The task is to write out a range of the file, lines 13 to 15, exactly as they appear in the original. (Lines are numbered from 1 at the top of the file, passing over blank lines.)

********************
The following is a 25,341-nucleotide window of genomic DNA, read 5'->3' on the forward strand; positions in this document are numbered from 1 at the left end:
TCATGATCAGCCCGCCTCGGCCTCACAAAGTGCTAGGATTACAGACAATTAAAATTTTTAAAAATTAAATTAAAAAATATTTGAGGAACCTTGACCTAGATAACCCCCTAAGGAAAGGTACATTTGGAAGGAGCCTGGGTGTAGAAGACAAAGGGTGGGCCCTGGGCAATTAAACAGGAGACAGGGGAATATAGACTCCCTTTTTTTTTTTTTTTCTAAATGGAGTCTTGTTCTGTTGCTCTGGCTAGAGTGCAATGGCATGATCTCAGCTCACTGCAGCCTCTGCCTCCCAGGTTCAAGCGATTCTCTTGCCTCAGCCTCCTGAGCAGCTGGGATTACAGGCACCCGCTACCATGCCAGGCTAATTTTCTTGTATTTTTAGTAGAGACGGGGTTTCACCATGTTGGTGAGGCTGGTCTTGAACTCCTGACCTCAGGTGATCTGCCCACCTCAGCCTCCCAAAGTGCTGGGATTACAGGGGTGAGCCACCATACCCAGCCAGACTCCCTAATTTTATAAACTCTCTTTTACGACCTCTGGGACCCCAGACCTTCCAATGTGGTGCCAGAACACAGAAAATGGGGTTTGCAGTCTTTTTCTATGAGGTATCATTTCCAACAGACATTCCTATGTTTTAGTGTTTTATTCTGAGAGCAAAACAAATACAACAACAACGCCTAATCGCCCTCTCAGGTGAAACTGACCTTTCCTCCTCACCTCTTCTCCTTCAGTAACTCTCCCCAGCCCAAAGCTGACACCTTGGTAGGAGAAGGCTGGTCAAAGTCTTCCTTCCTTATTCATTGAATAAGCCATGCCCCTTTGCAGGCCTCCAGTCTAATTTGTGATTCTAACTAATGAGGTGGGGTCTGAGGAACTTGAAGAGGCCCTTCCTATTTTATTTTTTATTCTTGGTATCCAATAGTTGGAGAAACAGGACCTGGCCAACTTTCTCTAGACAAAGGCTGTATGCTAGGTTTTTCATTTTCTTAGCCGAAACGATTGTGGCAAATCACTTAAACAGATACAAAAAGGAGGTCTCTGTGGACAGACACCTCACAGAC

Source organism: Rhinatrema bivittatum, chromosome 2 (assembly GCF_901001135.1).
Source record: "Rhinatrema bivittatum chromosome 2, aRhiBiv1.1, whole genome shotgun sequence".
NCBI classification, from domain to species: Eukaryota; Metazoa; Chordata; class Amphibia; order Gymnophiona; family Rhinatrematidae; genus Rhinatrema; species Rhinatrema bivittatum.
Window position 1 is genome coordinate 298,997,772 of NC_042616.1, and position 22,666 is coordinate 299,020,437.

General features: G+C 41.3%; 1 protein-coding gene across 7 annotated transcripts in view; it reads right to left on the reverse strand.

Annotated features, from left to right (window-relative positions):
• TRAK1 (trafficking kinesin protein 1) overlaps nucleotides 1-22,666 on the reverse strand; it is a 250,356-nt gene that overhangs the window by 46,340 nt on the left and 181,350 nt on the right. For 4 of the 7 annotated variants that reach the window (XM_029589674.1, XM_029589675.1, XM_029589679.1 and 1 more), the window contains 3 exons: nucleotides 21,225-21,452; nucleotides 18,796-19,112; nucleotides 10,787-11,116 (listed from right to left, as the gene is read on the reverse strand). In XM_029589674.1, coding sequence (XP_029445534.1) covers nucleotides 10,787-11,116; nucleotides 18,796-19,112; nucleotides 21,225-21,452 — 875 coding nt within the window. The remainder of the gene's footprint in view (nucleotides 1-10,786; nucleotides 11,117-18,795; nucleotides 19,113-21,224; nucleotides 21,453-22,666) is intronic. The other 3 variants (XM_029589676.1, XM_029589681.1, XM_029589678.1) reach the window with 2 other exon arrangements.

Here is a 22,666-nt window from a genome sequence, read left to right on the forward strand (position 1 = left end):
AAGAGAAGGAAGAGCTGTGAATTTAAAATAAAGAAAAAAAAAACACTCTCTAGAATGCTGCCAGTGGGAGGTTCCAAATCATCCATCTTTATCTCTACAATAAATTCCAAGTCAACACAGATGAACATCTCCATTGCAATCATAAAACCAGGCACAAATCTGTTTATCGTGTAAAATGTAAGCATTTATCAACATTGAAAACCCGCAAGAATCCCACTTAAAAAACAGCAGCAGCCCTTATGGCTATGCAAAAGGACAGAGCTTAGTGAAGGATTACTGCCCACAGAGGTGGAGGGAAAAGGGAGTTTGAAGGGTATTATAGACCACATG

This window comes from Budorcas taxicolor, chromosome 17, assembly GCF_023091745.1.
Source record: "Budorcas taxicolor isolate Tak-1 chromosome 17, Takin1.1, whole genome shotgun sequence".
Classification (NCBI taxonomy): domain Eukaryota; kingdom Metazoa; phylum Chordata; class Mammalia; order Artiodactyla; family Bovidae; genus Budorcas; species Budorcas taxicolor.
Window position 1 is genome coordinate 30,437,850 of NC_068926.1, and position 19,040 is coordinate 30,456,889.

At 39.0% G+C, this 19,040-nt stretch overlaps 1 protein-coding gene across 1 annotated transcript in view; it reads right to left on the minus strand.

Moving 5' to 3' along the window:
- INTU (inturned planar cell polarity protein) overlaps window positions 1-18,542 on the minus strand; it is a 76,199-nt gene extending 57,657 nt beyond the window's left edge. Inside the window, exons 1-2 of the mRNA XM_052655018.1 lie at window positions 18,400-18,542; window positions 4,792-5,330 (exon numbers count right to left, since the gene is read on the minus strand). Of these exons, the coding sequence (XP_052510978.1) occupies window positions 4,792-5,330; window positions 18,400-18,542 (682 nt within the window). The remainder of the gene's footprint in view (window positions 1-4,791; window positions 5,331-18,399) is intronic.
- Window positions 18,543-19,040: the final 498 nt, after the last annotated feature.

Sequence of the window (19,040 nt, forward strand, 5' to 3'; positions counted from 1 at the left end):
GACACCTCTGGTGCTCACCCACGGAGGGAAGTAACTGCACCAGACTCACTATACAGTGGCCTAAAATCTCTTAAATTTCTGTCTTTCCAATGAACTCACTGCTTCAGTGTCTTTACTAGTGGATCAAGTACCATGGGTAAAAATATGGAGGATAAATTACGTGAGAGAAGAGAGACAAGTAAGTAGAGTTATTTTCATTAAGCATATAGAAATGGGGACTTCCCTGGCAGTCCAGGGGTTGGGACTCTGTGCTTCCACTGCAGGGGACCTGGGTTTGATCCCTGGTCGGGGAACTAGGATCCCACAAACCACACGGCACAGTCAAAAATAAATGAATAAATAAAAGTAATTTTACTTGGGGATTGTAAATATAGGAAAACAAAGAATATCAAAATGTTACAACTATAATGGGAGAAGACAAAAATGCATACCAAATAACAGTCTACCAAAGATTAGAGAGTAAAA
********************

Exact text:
Source record: "Budorcas taxicolor isolate Tak-1 chromosome 17, Takin1.1, whole genome shotgun sequence".
Classification (NCBI taxonomy): domain Eukaryota; kingdom Metazoa; phylum Chordata; class Mammalia; order Artiodactyla; family Bovidae; genus Budorcas; species Budorcas taxicolor.
Window position 1 is genome coordinate 30,437,850 of NC_068926.1, and position 19,040 is coordinate 30,456,889.